This month, just-drinks talks to Accolade Wines Paul Schaafsma

This month, just-drinks talks to Accolade Wines' Paul Schaafsma

Accolade Wines’ new GM for UK, Ireland & AMESCA - Americas, Middle East and Sub-Continent Africa - Paul Schaafsma, joined the global wine group last month after 14 years at Australian Vintage. just-drinks caught up with the 39 year-old late last month, and discussed the reason for his move, wine’s next emerging market and why he’s still positive about the UK wine sector.

just-drinks: What persuaded you to make the switch from Australian Vintage to Accolade?

Paul Schaafsma: When the opportunity arose, the thing that excited me was how appropriately placed Accolade is for the (wine) market moving forward. I think customers are looking for a global solution and we have the ability to source wine from most areas on the planet. The other thing that excites me is Accolade Park, in Bristol. We have a fantastic team there and state-of-the-art facilities.

For me personally, it was time for a change. I’ll always be grateful to (founder of AV) Brian McGuigan, who was a real mentor to me and almost like a father. I went with his blessing and we left on very good terms.

Accolade Wines' GM for UK, Ireland & AMESCA, Paul Schaafsma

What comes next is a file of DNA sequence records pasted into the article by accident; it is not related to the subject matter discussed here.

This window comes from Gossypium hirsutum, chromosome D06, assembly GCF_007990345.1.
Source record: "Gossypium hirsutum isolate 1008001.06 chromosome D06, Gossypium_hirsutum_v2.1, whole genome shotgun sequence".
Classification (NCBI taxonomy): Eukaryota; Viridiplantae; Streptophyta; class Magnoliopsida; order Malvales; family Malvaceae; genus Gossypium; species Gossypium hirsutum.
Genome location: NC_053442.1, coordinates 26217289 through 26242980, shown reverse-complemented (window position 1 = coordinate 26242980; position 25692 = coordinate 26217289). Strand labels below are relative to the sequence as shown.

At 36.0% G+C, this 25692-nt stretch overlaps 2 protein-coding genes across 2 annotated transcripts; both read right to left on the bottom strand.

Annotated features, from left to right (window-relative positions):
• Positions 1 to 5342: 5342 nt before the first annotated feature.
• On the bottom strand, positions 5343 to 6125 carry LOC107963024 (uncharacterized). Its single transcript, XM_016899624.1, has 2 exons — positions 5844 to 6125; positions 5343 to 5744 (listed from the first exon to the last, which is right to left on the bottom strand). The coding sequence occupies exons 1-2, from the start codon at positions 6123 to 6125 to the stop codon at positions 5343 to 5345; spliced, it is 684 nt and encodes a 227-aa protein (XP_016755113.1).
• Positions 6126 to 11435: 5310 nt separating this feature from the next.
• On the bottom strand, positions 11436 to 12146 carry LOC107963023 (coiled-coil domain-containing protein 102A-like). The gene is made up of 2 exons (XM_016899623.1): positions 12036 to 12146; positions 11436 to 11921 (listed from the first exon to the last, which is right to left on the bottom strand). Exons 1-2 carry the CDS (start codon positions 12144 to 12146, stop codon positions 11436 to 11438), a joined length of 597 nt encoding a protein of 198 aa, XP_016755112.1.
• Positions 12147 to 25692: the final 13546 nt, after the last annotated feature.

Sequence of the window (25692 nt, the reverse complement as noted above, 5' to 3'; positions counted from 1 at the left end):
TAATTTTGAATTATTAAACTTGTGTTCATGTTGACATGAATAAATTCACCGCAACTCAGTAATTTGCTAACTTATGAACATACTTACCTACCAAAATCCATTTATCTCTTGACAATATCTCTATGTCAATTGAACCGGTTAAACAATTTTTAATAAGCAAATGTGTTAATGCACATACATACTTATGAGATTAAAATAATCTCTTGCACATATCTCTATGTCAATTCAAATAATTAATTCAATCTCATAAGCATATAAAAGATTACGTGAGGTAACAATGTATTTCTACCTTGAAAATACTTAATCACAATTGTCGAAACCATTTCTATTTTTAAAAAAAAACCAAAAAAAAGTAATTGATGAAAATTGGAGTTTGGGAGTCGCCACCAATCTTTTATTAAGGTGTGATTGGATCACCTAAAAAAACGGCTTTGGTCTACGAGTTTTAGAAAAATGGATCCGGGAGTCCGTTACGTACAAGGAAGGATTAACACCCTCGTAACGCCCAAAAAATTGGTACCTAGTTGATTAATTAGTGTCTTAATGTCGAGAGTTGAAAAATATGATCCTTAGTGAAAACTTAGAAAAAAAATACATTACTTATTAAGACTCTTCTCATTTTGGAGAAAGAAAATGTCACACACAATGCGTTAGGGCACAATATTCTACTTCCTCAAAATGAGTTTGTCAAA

j-d: In your experiences so far, what are the differences between working for Australian Vintage and Accolade? 

PS: The company has asked me to take the first 90 days to understand it and have a look, then put forward a three-year strategy. Companies will always be different from each other. But it’s too early to make a sweeping commentary. The other exciting thing for me is I’m also looking after Ireland and AMESCA - Africa, the sub-continent, South America - where I see some great opportunities for distribution growth. 

j-d: What are you thoughts on the splitting of Accolade's European business, announced in August?

I think (continental) Europe is a very different market. It’s predominantly distributor based and very intensive in terms of the work needed there. Having someone on the continent is right, because it takes a different team to run that business with a European focus. In terms of the UK, any tweaks or changes that I make will be to ensure that Accolade is appropriate for those customers and that our relationships are collaborative and we’re finding solutions, not trying to bring problems all the time. 

j-d: Has the fact Accolade is owned by a private equity group made a difference and are you confident that your owners - CHAMP - know what they’re doing with wine?

PS: My initial experience is they (CHAMP) have indicated what they’d like to see and they let us get on and operate the business. They are not into running the business day-to-day, they want people that are empowered to go and deliver the solutions they’re looking for. I’m very comfortable with the way CHAMP are handling it and obviously it’s transparent and nothing I’m concerned about.

j-d: What do you see as the biggest challenge in your new job?